Presentation on theme: "The Structure of DNA Reproduction occurs as a series of cell divisions that start within the nuclei of cells. Chromosomes, which can be seen with a microscope,"— Presentation transcript:
The Structure of DNA Reproduction occurs as a series of cell divisions that start within the nuclei of cells. Chromosomes, which can be seen with a microscope, are involved. Chromosomes contain DNA (deoxyribonucleic acid), a nucleic acid, which is divided into small units called genes. Genes determine the hereditary characteristics of a cell or organism.
Nucleic acids: DNA deoxyribonucleic acid RNA ribonucleic acid Nucleic Acids are polymers containing hundreds of millions of monomer units, called nucleotides.
Nucleotides: Each nucleotide consists of three parts: a phosphoric acid a five carbon sugar (ribose in RNA; deoxyribose in DNA) an organic base
Organic bases: AdenineA ……] CytosineC ……] in both DNA and RNA GuanineG ……] ThymineT ……] in DNA only UracilU ……] in RNA only
A nucleotide: The three components bond together as a result of condensation reactions in which water molecules are eliminated.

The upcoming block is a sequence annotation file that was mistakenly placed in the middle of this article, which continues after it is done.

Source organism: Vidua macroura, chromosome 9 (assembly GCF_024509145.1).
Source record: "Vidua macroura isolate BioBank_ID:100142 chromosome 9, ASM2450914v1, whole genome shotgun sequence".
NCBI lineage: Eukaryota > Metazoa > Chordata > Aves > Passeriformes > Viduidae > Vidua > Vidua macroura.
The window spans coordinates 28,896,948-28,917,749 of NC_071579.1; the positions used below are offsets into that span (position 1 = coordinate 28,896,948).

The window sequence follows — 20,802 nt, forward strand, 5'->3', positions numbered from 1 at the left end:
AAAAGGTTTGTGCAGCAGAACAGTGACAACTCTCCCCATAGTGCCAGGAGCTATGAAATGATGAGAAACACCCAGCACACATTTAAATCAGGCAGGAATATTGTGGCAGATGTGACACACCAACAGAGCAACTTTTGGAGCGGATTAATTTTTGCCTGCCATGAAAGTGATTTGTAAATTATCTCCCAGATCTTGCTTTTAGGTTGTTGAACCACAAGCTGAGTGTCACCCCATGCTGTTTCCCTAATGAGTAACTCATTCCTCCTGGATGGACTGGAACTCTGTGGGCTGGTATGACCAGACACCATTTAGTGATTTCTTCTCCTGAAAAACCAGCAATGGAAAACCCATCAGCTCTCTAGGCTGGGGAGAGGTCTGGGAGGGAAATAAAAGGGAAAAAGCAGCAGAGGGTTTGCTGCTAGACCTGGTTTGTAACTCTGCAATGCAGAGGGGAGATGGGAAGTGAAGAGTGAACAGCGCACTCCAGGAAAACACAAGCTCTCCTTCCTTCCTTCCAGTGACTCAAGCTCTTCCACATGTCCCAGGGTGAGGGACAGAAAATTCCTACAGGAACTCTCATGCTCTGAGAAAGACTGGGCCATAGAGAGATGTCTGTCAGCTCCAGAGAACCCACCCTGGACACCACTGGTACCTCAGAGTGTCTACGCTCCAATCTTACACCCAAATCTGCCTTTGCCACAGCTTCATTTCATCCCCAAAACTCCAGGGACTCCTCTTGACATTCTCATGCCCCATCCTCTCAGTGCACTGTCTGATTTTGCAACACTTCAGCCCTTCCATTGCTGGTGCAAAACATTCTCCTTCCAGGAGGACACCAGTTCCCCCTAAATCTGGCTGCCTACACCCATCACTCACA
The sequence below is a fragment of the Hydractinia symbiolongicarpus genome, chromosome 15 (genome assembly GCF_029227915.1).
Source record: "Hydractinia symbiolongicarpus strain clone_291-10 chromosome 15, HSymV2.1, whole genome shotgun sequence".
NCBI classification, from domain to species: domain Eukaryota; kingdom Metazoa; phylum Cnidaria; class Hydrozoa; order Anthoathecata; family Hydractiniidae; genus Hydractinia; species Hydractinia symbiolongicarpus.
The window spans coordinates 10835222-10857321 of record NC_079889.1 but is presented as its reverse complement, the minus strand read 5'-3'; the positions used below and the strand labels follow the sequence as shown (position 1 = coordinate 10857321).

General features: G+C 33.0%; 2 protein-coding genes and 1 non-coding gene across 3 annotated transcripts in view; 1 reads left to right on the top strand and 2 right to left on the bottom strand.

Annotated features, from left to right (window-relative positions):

A nucleic acid chain: These diagrams are schematic and show only the primary structure of a nucleic acid chain.
Three important aspects to the DNA molecule: 1.DNA consists of a double chain, not a single one. The two chains wind around each other in the shape of a helix (double helix). 2.The DNA molecule can reproduce itself. 3.The sequence of bases in the chains embodies a pattern, a code, for the synthesis of proteins.
The Double Helix: This model was proposed in 1953 by James D. Watson and Frances H.C. Crick. The two chains of the helix are held together by Hydrogen bonding between pairs of bases. In DNA, the only pairs that bond to each other are:
Double-stranded DNA: A schematic representation of base-pairing in double-stranded DNA. Note that the two chains of DNA are not identical but they complement each other in a “fixed relationship of base pairing”.
The genetic code is embodied in the sequence of bases in the DNA molecule: 3-D views of DNA